Saudi Arabia is consolidating its leading role in Arab efforts to enhance nanotechnology research and education and has announced plans for the Middle East's first international centre for research and innovation in nanotechnology applications.
On 10 October, it opened the King Abdullah Institute at Riyadh Techno Valley, located at the King Saud University, and announced the establishment of several more nanotechnology institutes at universities around the country.
The most significant of these is the Center of Excellence in Nano-manufacturing Applications (CENA), which will be designed to enhance graduate education, promote advanced research and create an environment for innovation for researchers in Saudi Arabia and the Middle East.
Others include two institutes at the King Abdulaziz University in Jeddah and the King Fahd University for Petroleum and Minerals in the capital Ridyadh; as well as the establishment of the Nanotechnology Centre of Excellence at the King Abdulaziz City for Science and Technology, KACST, also in Riyadh.
The country has launched its first nanotech company for the manufacture of nanomembranes that are used in the petrochemicals, pharmaceuticals, desalination and agricultural industries.
On 11 October, at the opening of an international technology incubation conference in Riyadh, Saudi Arabia also announced plans to establish 20 technology incubators - science-based research enterprises that develop marketable new products - by 2015 and 30 incubators by 2025.
Ahmed Abdullah Al-Ghamdi, Vice Dean of Deanship of Scientific Research for Research centres at King Abdul Aziz University, Jeddah, Saudi Arabia, said:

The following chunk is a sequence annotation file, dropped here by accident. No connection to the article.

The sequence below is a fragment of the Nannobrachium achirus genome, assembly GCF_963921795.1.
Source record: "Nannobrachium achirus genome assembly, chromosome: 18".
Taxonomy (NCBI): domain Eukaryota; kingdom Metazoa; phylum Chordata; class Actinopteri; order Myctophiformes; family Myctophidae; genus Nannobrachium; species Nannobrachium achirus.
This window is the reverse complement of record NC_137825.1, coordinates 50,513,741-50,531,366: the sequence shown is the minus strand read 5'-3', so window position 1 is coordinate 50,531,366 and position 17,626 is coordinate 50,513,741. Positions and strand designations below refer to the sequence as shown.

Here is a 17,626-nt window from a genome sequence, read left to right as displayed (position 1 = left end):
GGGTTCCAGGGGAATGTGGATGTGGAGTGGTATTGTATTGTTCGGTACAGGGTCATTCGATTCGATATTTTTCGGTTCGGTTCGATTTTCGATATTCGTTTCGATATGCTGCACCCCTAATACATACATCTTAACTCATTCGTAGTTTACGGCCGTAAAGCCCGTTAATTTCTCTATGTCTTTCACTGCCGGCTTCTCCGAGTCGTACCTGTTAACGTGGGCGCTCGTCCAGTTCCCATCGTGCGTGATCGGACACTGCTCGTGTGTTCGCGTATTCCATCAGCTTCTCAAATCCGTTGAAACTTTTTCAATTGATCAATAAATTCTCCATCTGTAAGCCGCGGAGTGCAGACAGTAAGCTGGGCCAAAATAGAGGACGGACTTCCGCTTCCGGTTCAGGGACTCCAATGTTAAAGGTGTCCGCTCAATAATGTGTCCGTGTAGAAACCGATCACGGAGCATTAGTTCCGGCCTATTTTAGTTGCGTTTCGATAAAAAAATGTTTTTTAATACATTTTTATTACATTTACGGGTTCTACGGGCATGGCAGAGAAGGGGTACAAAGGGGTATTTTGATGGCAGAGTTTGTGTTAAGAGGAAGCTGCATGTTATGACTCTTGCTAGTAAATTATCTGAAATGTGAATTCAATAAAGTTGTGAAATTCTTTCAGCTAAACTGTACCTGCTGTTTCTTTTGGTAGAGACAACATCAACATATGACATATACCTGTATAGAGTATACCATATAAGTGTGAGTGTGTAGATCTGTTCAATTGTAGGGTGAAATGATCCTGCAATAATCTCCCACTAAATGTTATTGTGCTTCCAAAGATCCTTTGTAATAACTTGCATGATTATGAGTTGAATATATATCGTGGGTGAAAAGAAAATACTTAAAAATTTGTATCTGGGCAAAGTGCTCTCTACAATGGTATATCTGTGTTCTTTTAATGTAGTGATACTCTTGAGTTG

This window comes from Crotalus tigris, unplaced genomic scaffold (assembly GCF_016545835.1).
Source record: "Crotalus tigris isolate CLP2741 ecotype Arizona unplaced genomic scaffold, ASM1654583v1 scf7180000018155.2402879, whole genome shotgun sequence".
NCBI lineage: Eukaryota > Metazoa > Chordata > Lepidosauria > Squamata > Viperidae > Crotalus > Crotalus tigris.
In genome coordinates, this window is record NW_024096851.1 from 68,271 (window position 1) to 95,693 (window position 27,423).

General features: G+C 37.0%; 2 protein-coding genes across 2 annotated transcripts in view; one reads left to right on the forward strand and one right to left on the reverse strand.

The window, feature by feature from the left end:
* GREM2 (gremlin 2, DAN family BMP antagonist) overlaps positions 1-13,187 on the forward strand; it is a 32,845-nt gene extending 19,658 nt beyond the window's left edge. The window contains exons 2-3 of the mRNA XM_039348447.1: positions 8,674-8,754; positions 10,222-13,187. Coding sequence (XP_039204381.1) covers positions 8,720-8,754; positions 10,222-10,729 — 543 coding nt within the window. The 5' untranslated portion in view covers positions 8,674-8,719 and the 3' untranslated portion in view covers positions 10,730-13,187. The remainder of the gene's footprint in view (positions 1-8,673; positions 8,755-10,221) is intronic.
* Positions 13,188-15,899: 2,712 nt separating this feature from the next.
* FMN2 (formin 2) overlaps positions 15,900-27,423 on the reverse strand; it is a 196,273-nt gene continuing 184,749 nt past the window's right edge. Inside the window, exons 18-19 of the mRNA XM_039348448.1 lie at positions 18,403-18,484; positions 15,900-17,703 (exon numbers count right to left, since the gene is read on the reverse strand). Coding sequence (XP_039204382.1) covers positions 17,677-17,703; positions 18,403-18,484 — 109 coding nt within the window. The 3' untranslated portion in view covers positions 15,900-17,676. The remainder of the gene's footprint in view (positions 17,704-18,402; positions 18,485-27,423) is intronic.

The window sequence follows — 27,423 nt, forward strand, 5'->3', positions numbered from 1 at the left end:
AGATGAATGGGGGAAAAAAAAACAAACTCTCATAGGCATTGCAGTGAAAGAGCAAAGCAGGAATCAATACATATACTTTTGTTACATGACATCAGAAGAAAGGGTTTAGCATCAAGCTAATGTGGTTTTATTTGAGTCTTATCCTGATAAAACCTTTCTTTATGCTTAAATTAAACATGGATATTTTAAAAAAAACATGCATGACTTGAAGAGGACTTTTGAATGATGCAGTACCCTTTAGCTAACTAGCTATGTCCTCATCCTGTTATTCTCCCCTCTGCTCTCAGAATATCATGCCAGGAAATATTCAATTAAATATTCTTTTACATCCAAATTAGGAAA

"These recent nanotechnology research, education and industry initiatives will help in producing scientific workforces, as well as in keeping pace with worldwide developments in nanotechnology, rather than relying on foreign research especially in areas of national interest such as water, renewable energy and medicine."
Bahrain is planning to establish a centre to develop nanotechnologies in Bahrain and the Arab Gulf states, as well as distribute ready-to-use nanoproducts based on regional demand.
Safwan Arekat, of the physics department at the University of Bahrain, said the centre would stimulate innovation and provide the pioneering technology needed to implement the Gulf strategy for establishing knowledge-based industries.
The centre was established by Talal Abu-Ghazaleh Organisation (TAG-Org), and staffing is being organised by the Russian National Association of Nanoindustry in Moscow and TAG-org, according to press reports.
Al-Ghamdi said the regional centre would boost education and the economy in Bahrain and the Gulf states and help develop new opportunities for generating income besides oil.
In addition, Khalifa University of Science, Technology and Research, Abu Dhabi, has announced plans to set up a nanotechnology research centre.
The development of nanotechnology research in the Arab world began two years ago in Saudi Arabia.
North African countries including Egypt, Libya, Tunisia, Algeria and Morocco have also been the site of much recent government, academic, and industrial nanotechnology activity, much of it dedicated to meeting the economic competitiveness, socio-economic, and development needs of the region.
Notable examples include the launch of Africa's first nanotechnology consultancy company in Egypt in 2005, the setting up of the Tunisian Association of Nanotechnology in 2009 and the first North African nanotechnology research centre in Cairo, also in 2009.
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